Follow
Share

My grandparents have been living with my brother and sister in law in California for a few years now. She offered to hold their important documents but now she won't give them their social security cards or numbers. We have strong suspicions that she might have sold the numbers to commit identity fraud. I live in Colorado can I call the police? Should I contact the Social Security Administration?

This question has been closed for answers. Ask a New Question.
Find Care & Housing
Do the grandparents have Alz or dementia symptoms? Have they had trouble with their finances in past, like running up credit cards beyond tbeir means? Need more info......there may be good reason to keep their SS# hidden, for their own protection. The fact they live with brother & SIL instead of on their own, makes me think they cannot handle things on their own, and perhaps its for their own protection. Realize, if you call Adult Protective Services, without a real problem, it might sour your relationship, or maybe it won't. Sometimes if there is a strong enough suspicion, that is worth the risk.
Helpful Answer (0)
Report

My first thought chimes with everyone else's - that it would be far more likely that your SIL is protecting your grandparents by doing this (if, indeed, as Babalou points out, she is doing it at all). How did you get to hear about it?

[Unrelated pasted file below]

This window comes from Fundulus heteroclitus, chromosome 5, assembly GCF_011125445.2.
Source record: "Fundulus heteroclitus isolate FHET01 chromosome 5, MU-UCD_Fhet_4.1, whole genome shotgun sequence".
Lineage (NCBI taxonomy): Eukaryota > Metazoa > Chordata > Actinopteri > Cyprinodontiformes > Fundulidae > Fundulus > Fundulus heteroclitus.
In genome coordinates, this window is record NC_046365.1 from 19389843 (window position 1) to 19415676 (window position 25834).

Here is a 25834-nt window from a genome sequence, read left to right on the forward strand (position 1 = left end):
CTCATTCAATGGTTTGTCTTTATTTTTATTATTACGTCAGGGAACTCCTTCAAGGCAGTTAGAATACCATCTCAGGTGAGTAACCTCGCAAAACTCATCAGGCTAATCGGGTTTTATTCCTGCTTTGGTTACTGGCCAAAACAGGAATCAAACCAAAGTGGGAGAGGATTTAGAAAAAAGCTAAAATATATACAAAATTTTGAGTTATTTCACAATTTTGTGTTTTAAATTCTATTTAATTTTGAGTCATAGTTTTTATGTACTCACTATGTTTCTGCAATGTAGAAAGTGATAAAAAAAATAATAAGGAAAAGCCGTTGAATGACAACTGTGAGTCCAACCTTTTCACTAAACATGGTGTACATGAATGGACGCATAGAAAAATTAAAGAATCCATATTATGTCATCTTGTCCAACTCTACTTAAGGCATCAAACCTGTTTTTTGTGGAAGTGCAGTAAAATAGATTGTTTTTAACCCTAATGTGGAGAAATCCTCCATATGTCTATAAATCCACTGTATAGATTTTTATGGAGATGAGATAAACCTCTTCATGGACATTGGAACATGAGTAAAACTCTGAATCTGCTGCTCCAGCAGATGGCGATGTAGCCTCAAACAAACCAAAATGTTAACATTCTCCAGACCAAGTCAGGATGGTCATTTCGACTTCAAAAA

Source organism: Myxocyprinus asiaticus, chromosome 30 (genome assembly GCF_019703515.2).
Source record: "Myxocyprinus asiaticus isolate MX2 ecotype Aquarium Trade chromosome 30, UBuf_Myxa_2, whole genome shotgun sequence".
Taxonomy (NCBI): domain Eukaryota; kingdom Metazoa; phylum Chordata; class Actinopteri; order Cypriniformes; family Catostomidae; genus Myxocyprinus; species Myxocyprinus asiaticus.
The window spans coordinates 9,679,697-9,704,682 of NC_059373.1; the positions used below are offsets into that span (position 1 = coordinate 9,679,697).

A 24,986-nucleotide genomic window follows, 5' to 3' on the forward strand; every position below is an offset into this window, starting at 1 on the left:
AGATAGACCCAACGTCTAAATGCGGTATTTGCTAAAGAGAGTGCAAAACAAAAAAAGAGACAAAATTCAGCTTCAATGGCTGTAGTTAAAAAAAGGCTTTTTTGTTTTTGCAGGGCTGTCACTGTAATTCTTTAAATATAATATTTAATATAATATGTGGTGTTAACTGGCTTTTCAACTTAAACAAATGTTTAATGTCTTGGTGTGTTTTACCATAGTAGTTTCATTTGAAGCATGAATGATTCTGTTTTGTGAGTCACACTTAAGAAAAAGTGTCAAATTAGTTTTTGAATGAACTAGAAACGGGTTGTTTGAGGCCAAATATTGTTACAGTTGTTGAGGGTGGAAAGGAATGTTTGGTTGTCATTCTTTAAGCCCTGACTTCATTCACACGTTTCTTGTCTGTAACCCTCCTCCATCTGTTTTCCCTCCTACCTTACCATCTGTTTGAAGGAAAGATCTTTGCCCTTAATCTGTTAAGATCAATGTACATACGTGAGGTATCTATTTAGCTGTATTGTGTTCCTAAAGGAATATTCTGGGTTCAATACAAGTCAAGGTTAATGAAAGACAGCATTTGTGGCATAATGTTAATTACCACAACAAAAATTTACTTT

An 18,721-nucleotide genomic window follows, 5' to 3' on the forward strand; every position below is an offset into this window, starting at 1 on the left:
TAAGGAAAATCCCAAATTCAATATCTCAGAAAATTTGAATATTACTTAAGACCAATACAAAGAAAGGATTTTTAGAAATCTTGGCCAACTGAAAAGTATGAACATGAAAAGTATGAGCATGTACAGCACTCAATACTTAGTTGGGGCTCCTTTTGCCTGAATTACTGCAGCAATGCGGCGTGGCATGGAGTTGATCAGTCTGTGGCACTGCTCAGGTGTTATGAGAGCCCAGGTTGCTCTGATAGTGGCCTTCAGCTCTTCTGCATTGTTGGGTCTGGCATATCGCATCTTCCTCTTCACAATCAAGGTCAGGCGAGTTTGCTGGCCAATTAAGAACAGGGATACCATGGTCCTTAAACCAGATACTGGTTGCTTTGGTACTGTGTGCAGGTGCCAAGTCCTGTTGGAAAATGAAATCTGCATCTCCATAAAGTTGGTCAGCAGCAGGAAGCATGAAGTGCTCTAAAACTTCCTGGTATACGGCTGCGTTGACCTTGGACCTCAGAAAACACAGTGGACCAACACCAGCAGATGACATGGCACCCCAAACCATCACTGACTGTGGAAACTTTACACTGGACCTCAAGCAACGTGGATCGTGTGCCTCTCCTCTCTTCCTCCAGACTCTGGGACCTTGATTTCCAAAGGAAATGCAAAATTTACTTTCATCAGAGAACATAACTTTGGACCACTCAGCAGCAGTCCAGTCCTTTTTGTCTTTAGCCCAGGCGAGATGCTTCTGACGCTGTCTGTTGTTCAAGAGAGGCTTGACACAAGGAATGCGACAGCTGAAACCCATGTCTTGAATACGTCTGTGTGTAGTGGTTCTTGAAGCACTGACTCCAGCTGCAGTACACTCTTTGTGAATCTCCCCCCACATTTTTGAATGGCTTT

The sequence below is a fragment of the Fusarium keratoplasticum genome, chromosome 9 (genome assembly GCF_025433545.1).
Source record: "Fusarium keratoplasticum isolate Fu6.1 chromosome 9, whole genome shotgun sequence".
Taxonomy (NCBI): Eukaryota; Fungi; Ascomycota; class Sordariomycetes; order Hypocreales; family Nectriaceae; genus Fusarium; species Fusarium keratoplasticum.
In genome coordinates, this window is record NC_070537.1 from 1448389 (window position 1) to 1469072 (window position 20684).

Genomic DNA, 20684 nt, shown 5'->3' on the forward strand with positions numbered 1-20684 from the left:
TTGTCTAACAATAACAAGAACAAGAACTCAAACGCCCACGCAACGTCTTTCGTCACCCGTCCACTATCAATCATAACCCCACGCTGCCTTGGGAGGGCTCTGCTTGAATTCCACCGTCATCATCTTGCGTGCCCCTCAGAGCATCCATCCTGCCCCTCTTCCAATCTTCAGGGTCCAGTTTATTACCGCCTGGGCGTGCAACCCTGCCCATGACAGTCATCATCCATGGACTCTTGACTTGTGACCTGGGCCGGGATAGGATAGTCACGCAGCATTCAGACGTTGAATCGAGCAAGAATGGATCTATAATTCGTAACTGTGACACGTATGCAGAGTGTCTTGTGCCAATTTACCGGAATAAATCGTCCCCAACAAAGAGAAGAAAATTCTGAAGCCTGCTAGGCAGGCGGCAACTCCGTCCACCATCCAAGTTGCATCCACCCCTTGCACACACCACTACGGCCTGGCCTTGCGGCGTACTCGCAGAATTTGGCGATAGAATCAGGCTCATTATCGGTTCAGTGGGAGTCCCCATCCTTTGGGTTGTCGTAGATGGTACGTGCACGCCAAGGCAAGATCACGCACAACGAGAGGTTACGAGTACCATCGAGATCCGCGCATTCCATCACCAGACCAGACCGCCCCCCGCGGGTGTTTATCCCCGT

Helpful Answer (0)
Report

What are the grounds for your strong suspicions? And if someone is using the IDs fraudulently wouldn't that be a real hassle for their caregivers? It is hard to envision your SIL and Bro coming out ahead on this scheme.

But if you have evidence as well as suspicions, then looking into it further makes sense.
Helpful Answer (0)
Report

We do not let mom have a checkbook or medicare ID cards. Her dementia is too far gone for that. Unless you are willing to care for them yourself, maybe you should step back and leave well enough alone.
Helpful Answer (2)
Report

I agree with Babalou. Call your relative first to feel out what's going on. If it still sounds fishy, you have to call the Social Security Administration to report it. They can do further investigating if need be.
Helpful Answer (0)
Report

Who is reporting this to you? Are the grandparents suffering from any sort of cognitive impairment? If this story is what your grandparents are telling you, I'd make very certain that there isn't a much more benign explanation for what is being reported to you. Very often, caregivers get accused of all sorts of awful things by elders, who, intentionally or not, stir the pot of family drama. Maybe give a friendly call first to hear her side before you call the cops .
Helpful Answer (2)
Report

Do they have their Medicare cards? Their ID number on the card is their social security numbers.
Helpful Answer (0)
Report

This question has been closed for answers. Ask a New Question.